Does coverage for liability arising out of “advertising injury” include copyright infringement suits where the insured was not alleged to have engaged in advertisement? In Superior Integrated Solutions, Inc. v. Mercer Insurance Company of New Jersey, Inc., the New Jersey Appeals Court said “yes,” affirming the trial court’s granting summary judgment for an insured.

The suit involved whether a purported software infringer Insured Superior Integrated Solutions (“Superior”), could recover under an insurance policy issued by Mercer Insurance Co. (“Mercer”), which covered, in part, “advertising injury . . . arising out of an offense committed in the course of advertising goods, products, or services of your business/operations covered by this policy.” An “advertising injury” as defined in the policy included “Infringement of copyright.”

Superior was sued by Reynolds & Reynolds Company (“Reynolds”) in 2012. Reynolds designed an “automobile dealer management system” to automobile retailers, which allowed the retailers to organize their inventory, customer contacts, and financial and insurance information. Reynolds brought copyright infringement claims against Superior, alleging that the computer company had copied its program and distributed such copies without authorization, in an attempt solicit Reynolds’ customers. Specifically, Reynolds accused Superior of trying to convince its customers to break their agreement with Reynolds and integrate their software with Superior’s, so that Superior could to sell its services and products to Reynolds’ customers.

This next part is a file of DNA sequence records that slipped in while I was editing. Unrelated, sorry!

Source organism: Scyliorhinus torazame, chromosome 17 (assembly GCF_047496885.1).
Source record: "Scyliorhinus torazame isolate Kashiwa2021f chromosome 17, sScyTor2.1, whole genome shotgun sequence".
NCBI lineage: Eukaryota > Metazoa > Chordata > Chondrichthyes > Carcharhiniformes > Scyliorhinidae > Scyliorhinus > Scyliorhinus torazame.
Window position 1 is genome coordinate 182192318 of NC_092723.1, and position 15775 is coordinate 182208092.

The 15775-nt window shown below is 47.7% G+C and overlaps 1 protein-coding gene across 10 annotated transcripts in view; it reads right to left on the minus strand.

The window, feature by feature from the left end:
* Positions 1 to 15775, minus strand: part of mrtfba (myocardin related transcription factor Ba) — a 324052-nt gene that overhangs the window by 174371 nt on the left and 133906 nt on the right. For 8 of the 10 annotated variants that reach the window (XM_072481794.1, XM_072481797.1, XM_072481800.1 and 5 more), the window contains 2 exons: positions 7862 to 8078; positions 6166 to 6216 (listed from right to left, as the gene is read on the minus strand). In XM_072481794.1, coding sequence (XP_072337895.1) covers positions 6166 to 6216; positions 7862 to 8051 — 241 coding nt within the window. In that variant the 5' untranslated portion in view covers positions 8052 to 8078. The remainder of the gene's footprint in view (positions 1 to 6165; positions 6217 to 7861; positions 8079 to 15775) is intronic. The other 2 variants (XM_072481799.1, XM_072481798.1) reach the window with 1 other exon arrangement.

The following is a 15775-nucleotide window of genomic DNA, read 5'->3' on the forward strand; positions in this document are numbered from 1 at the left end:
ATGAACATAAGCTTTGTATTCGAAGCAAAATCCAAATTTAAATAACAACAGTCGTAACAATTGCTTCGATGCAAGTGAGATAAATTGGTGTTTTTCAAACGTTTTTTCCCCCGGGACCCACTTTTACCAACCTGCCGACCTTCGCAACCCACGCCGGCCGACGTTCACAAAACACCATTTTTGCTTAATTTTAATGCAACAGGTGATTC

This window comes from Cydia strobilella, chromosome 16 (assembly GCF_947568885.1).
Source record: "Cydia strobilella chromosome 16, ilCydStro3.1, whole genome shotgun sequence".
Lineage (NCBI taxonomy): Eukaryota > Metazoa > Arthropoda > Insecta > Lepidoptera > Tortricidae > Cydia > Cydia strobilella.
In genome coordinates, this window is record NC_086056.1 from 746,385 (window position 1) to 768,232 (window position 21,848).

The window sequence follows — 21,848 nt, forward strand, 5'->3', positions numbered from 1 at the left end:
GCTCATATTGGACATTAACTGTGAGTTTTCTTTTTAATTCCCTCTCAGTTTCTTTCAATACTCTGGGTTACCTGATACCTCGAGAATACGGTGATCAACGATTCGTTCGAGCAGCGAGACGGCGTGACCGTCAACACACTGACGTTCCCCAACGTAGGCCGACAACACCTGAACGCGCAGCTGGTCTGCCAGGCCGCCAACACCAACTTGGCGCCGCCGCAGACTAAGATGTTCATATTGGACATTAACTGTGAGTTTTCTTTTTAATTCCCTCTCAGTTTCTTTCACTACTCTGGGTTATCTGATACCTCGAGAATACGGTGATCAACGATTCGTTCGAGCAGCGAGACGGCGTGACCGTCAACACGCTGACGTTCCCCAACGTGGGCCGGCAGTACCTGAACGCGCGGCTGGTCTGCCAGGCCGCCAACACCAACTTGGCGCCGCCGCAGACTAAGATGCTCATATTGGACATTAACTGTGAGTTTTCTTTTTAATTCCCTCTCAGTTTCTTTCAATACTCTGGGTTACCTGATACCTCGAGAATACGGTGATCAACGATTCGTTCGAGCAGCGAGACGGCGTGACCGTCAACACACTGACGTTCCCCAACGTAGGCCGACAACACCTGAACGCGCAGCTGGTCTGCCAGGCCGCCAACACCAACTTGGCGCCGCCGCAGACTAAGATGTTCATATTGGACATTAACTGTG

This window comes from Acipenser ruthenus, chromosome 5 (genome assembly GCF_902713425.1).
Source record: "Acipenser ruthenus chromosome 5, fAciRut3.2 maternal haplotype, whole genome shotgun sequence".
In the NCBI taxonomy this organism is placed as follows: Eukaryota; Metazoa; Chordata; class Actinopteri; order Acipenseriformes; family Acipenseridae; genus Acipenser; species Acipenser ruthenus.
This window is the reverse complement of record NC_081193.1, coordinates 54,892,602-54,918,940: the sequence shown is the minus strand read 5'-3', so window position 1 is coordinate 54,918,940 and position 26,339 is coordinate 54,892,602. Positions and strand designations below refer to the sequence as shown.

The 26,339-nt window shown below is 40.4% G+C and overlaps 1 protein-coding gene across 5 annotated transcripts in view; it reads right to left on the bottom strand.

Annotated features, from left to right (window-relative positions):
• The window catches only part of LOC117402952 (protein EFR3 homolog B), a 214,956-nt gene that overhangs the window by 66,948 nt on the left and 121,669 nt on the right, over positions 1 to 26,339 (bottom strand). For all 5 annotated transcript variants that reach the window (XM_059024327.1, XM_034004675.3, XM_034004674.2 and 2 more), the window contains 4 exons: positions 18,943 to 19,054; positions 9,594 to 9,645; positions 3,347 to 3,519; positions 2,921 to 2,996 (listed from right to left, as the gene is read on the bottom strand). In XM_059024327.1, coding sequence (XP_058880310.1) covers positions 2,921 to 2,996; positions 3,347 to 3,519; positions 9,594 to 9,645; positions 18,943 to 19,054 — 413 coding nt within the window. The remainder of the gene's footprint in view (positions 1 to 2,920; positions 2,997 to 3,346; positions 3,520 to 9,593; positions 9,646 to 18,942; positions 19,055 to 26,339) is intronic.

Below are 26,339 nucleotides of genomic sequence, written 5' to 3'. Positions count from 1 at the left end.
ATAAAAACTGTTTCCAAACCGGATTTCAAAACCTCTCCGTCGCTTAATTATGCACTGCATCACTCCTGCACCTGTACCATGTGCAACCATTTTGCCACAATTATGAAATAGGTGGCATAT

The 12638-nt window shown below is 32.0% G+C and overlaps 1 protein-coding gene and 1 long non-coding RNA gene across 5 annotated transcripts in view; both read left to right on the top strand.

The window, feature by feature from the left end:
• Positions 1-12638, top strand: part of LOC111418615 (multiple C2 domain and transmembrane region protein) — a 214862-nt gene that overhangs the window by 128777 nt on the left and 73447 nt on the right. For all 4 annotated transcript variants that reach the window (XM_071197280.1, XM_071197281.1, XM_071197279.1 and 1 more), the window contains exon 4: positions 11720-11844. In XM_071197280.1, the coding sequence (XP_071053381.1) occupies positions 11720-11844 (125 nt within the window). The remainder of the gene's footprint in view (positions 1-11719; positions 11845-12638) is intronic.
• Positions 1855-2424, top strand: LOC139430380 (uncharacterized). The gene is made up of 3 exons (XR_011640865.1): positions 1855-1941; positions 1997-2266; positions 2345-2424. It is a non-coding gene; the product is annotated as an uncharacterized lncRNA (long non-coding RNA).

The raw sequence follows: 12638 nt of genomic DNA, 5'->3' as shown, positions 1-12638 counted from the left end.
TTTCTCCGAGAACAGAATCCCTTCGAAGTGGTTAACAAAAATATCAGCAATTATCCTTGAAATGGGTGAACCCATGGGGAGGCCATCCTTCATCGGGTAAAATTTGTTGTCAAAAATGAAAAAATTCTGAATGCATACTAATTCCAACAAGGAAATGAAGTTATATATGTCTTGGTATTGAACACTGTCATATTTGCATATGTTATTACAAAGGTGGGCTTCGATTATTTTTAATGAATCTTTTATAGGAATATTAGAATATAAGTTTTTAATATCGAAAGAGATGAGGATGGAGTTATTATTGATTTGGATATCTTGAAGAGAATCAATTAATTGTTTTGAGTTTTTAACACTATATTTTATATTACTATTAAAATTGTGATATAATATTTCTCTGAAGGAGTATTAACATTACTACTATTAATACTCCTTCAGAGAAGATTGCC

Following suit, Mercer denied Superior coverage and a defense on multiple grounds, including that no advertising injury had been alleged in the Reynolds complaint. Specifically, Mercer argued Reynolds had never alleged that Superior engaged in any “advertising,” which the parties agreed meant drawing the public’s attention to a product or service in order to attract customers. According to Mercer, the Reynolds complaint merely alleged Superior was “selling” the unauthorized software of Reynolds, not advertising it.

Mercer’s argument was premised on a prior New Jersey appellate decision, Information Spectrum v. Hartford, where the court determined there was no “advertising injury” where the insured’s alleged injury did not arise out of its advertising but out of the insured passing off another’s product as its own. The appellate court held there that the advertising injury must be “caused by the advertising act itself.”

The trial court disagreed with Mercer, and the appeals court affirmed. With respect to the purported “advertising injury,” the appeals court explained that unlike in Information Spectrum, Superior was not passing off Reynolds’ program as its own, but instead was alleged to have profited from its theft of Reynolds’ program by telling Reynolds’ customers that Reynolds’ program could be used and integrated with Superior’s program. In other words, unlike in Information Spectrum, Superior’s purported act of infringement was what allowed it to attract additional customers, constituting an “advertising injury” within the meaning of the policy. The appellate court also reasoned that “advertising activities must be a cause of the claimant’s injury,” but need not be “the only cause of the injury,” and therefore, even if non-advertising activities resulted in injury, there was coverage.

This issue adds some nuance to New Jersey’s law relating to coverage for “advertising injury.” Insureds who face infringement suits, and who can demonstrate the infringement involved statements made in the solicitation of business, and therefore caused an “advertising injury” may be able to obtain coverage.